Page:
Negative M2 velocity and The Fed buying foreign bonds? Add in Joe Biden’s Federal spending wish list of over $10 TRILLION …
The world’s major central banks aren’t purchasing debt fast enough, leaving almost $1 trillion of new sovereign bonds looking for buyers in the months ahead. The flood of fresh debt, sold by governments to fund pandemic-rescue packages, threatens to dwarf central-bank buying and swamp markets in many countries, according to Bloomberg calculations. By contrast, most of Europe is set to benefit from the European Central Bank’s purchases and may offer the best shelter for investors worried about a potential surge in bond yields.
The Treasuries market alone could see more than $1 trillion in net bond supply in the six months through Dec. 31, and strategists are predicting sales will comprise fewer bills and more longer-dated notes.
So far, domestic buyers have supported U.S. debt. But some of the market’s most loyal investors appear to be stepping away just when they’re needed most. Pension funds typically buy Treasuries to match their long-term liabilities, yet a proxy for their purchases of longer-maturity bonds — holdings of so-called stripped Treasuries — has fallen consistently since February.
With Senator Schumer (D-NY), Nancy Pelosi (D-CA) and Presidential hopeful Joe Biden (D-DE) all screaming for trillions in spending, this will only get worse.
“It is possible, though not certain,” that the Fed will implement yield-curve control, they wrote on the Brookings Institution website, laying out testimony delivered Friday to the House Select Subcommittee on the Coronavirus Crisis.
The Fed has looked into the possibility of capping yields on short- to medium-term Treasuries though policy makers have suggested that further study is needed before deciding whether or not to go ahead.
Yellen told the committee that it would be a “catastrophe” if Congress decided not to continue enhanced unemployment insurance that is due to expire at the end of this month. “We need the spending that those unemployed workers can do,” she said.
Under the program, unemployed workers receive an extra $600 a week. Yellen said the program could be restructured to cap total insurance payments at a fixed percentage of regular income.
In their Brookings posting, Bernanke and Yellen said they expect the Fed to provide clearer guidance on its plans for short-term interest rates as a way to provide more stimulus to the economy.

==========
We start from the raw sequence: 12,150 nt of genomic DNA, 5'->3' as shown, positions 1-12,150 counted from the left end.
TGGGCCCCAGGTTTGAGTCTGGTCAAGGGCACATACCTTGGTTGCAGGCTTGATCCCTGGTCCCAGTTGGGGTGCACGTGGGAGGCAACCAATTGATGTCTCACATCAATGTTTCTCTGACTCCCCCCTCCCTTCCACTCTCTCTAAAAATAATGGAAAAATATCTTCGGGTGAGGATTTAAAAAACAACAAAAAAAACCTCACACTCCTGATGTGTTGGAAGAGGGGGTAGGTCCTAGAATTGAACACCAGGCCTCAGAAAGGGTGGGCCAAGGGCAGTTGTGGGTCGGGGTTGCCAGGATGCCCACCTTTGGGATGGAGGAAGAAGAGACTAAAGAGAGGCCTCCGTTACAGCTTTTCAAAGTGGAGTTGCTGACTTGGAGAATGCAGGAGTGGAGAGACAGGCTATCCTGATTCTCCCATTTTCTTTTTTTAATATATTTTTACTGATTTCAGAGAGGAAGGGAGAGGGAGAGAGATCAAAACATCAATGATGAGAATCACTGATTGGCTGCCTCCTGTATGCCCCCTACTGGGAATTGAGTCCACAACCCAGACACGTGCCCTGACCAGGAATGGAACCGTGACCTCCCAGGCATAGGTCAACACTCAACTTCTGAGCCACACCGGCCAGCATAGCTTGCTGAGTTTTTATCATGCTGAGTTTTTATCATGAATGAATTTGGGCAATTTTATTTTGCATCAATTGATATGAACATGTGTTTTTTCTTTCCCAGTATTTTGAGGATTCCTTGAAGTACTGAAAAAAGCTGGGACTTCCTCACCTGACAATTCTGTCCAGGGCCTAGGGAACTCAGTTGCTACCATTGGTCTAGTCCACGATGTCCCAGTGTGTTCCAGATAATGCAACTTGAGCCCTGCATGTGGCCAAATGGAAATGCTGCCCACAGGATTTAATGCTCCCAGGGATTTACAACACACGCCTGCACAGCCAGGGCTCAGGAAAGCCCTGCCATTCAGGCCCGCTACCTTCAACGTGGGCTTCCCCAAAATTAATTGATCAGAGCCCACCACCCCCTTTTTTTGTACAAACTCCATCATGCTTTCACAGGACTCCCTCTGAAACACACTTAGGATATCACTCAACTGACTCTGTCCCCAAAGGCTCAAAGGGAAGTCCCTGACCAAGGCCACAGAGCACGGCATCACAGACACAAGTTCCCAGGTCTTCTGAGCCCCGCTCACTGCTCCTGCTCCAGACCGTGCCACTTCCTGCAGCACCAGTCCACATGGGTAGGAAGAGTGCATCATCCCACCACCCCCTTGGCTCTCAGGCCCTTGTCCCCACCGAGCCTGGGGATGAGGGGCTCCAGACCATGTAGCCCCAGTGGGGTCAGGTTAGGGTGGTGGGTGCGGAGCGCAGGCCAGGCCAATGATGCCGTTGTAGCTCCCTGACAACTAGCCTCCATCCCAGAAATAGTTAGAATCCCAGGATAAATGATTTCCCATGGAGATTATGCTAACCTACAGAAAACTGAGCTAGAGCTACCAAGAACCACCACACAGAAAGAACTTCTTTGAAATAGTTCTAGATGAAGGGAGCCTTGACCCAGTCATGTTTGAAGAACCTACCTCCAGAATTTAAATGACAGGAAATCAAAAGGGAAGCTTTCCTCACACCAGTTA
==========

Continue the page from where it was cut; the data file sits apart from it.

“To maintain downward pressure on longer-term interest rates, the Federal Open Market Committee likely will provide forward guidance about the economic conditions it would need to see before it considers raising its overnight target rate,” the two former policy makers, both of whom now work at Brookings, wrote. “And it likely will clarify its plans for further securities purchases.”
The Fed has pledged to keep short-term interest rates effectively at zero until it is confident that the economy has weathered the pandemic shock and is on track to achieve its maximum employment and price-stability goals.
The former Fed chairs also called for more action on the fiscal front, including aid to state and local governments and a continuation of enhanced unemployment insurance.
“If the pandemic comes under better control, economic recovery should follow. However, the pace of the recovery could be slow and uneven,” they wrote. ‘’Fiscal and monetary policies must aim to speed the recovery and minimize the recession’s lasting effects.”
Here is a chart showing monetary stimulus AND fiscal stimulus (in the form of public debt).
Federal Reserve officials had “many questions” about the benefits of yield-curve control when they discussed its pros and cons during their meeting in early June.
“Many participants remarked that, as long as the committee’s forward guidance remained credible on its own, it was not clear that there would be a need for the committee to reinforce its forward guidance with the adoption of a YCT policy,” minutes published Wednesday of the June 9-10 Federal Open Market Committee meeting showed. YCT refers to yield caps or targets.
Here is today’s Treasury yield curve versus the yield curve on December 1, 2005. Looks more like wholesale panic to me.